By Donella Meadows
–October 2, 1986–
It’s an old joke that one should never look too closely at how sausage is made or how legislation is passed. That’s also true for how pesticides are regulated.
I began to look too closely when three of my colleagues were working on a pesticide data base. I watched them, asked questions, and learned how the Environmental Protection Agency (EPA) regulates the amount of pesticide in our food.
For those who haven’t the stomach to delve into the details, here’s the main conclusion. No one really knows how much of the 1.3 million tons of pesticides used annually by U.S. farmers shows up in our food. No one knows what a safe level of pesticide ingestion might be. The EPA is working in a haze of statistical and scientific uncertainty.
Now, for you brave ones who want to look at the innards, here’s how the process works.
A company wanting to market a new pesticide must test it by feeding increasing amounts of it to laboratory animals. The toxicity of the pesticide is measured by how much it takes to kill 50% of the animals outright. Other tests of internal and external exposure determine whether the chemical causes cancers or birth defects.
The test data are submitted to the EPA. They are scientific observations, fairly incontestable as long as the test lab is honest. The EPA must then convert these animal results to permissible human exposures and farm application procedures. That requires a lot of assumptions.
First the EPA determines a No Observable Effects Level (N.O.E.L.) — the daily dose that produces no visible ill effect on test animals. Assumptions: 1) no observable effect means no actual effect; 2) there is some safe level of exposure to this chemical (except for carcinogens, where the assumption is that no exposure is safe — an assumption hotly contested by the chemical companies.)
Then comes the problem of converting data from animals to human beings. Assumption: humans are 10 to 100 times more sensitive to pesticides than are test animals. The EPA takes the N.O.E.L., divides it by some number between 10 and 100, and calls that the Acceptable Daily Intake (A.D.I.).
The EPA determines, for example, an A.D.I. of .05 milligrams of Captan per kilogram of body weight per day. Captan is a fungicide used on apples, tomatoes, peas, sweet corn, onions, beans, squash, carrots, and oranges. How can the EPA know how much of each of those foods you eat every day, so it can set permissible residue levels for each crop that won’t add up to more Captan than you should be eating?
Assumption: we all eat the average American diet. The EPA has survey data on what a sampling of Americans eat. It averages us all together, you and me and your finicky two-year-old and my vegetarian grandfather.
Given the average diet it sets tolerances for each chemical and crop — maximum permissible amounts of Captan on apples and beans. Then it lays down field procedures specifying how much Captan can be used on each crop, and what period must elapse between application and harvest, to assure that crops will meet tolerance.
A lot more assumptions creep in here. 1) The public’s only exposure to a pesticide comes through food ingestion. 2) When several pesticides are present in the diet together, they do not do more damage than they would separately. 3) Farmers obey field guidelines. 4) Obeying field guidelines results in tolerances being met.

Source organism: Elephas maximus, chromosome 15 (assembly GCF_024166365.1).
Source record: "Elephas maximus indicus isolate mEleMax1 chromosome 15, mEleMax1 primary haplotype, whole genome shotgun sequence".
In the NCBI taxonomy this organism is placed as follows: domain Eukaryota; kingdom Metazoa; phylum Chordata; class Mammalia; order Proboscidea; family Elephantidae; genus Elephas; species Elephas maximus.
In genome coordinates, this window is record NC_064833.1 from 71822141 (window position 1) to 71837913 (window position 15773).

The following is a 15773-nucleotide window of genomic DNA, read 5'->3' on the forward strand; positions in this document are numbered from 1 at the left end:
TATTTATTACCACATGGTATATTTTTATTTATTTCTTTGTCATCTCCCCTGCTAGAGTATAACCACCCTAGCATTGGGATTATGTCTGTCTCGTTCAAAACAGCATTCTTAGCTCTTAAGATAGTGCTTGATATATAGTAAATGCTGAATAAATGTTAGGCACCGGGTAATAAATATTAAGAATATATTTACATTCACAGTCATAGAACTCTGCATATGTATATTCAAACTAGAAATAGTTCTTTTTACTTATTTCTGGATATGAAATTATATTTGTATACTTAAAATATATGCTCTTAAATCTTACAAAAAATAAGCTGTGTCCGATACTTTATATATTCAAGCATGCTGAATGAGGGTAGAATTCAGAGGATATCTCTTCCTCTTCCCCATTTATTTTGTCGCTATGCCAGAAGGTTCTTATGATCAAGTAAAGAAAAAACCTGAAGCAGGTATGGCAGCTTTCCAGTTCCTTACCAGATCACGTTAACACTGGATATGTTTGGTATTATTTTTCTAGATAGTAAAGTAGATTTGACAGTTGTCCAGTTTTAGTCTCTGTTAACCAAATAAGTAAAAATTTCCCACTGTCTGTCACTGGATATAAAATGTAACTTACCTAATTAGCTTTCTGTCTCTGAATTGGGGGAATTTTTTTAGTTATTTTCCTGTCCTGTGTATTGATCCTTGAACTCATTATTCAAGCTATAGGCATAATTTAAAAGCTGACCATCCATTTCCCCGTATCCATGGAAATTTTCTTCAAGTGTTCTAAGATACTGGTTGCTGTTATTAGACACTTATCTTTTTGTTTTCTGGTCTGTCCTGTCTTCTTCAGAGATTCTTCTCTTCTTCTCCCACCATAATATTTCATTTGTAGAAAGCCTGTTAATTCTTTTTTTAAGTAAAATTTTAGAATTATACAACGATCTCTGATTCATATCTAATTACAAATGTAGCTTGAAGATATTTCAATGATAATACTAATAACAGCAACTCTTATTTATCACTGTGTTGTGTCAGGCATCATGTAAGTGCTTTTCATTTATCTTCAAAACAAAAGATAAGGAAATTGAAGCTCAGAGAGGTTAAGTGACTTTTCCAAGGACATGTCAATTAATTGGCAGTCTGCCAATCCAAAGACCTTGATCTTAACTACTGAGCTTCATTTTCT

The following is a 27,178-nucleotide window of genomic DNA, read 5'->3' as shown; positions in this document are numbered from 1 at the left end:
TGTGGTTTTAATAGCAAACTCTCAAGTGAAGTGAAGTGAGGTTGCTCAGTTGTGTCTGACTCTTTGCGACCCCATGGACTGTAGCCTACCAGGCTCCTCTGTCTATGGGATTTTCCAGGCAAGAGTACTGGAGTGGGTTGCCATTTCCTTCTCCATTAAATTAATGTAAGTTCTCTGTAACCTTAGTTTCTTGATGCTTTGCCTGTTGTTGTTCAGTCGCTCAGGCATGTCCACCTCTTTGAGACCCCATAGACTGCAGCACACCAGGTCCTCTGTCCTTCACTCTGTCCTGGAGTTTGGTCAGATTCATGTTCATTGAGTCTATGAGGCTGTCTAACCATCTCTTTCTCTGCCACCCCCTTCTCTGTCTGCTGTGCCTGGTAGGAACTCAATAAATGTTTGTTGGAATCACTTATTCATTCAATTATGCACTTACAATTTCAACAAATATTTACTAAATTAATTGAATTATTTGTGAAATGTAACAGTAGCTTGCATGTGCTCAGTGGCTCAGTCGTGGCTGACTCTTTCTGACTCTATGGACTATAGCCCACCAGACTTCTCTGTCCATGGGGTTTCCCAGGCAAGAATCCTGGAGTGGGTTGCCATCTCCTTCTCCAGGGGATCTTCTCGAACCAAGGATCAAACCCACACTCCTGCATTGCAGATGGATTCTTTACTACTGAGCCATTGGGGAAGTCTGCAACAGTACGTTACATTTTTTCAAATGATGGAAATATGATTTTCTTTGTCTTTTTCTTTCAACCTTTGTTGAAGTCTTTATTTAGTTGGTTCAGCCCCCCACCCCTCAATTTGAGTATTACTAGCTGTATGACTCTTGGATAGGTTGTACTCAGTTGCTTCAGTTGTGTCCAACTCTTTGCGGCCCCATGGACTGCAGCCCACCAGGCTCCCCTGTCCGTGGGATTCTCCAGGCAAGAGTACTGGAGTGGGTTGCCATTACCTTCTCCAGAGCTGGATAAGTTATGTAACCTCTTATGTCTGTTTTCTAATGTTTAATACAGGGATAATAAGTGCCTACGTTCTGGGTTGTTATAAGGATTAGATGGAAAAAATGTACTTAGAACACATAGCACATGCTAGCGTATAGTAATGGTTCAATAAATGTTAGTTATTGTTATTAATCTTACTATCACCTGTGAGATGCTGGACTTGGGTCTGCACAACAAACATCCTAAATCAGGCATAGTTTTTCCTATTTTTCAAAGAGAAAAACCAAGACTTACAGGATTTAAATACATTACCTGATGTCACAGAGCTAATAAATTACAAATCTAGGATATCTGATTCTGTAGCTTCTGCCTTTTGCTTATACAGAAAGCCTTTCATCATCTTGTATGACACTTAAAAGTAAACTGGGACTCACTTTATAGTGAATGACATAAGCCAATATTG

Crop samples are taken by the Department of Agriculture to test for compliance. Some of the samples do have pesticide levels over tolerance. Many crops have residues far below tolerance, and some farmers use no pesticides at all.
My colleagues did an experiment to test just one of this long string of assumptions. They calculated the pesticide exposures of people who do not happen to eat the average national diet. They used data on the actual diets of people of different ages, sexes, and ethnic groups. Their findings were especially striking for children.
According to their calculations, children 1-6 years old receive more than the acceptable daily intake of 10 out of 18 fungicides they investigated. Some of the calculated overexposure levels were enormous — from 5 to 200 times the acceptable daily intake. (Calculations were made for only 18 fungicides out of 600 possible pesticides.)
Does this mean our children are being poisoned? Probably not, but the EPA can’t be sure of that. All anyone can say is that, assuming that foods contain pesticides at the tolerance level, and assuming the EPA’s definition of safe exposure, the average child eating an average child’s diet, as revealed by one nutrition survey, is overexposed to 10 of the 18 pesticides investigated.
The EPA has no choice but to operate on assumptions. No one fully understands the effects of pesticides on the human body. The EPA Office of Pesticide Programs has a finite (and shrinking) budget. The task of regulating 600 chemicals on 376 crops in the hands of 3 million farmers who feed 240 million people is far beyond what any agency, no matter how well-funded, can handle.
My personal conclusion from this exercise in looking too closely is that, if we are to go on using pesticides, much more research and monitoring needs to be done. It should be paid for by the chemical companies who are profiting from this massive experiment in which we are all the white rats. And in the meantime, I’ll get as much food as I can from my own garden and from farmers whose methods I know and trust.
Copyright Sustainability Institute 1986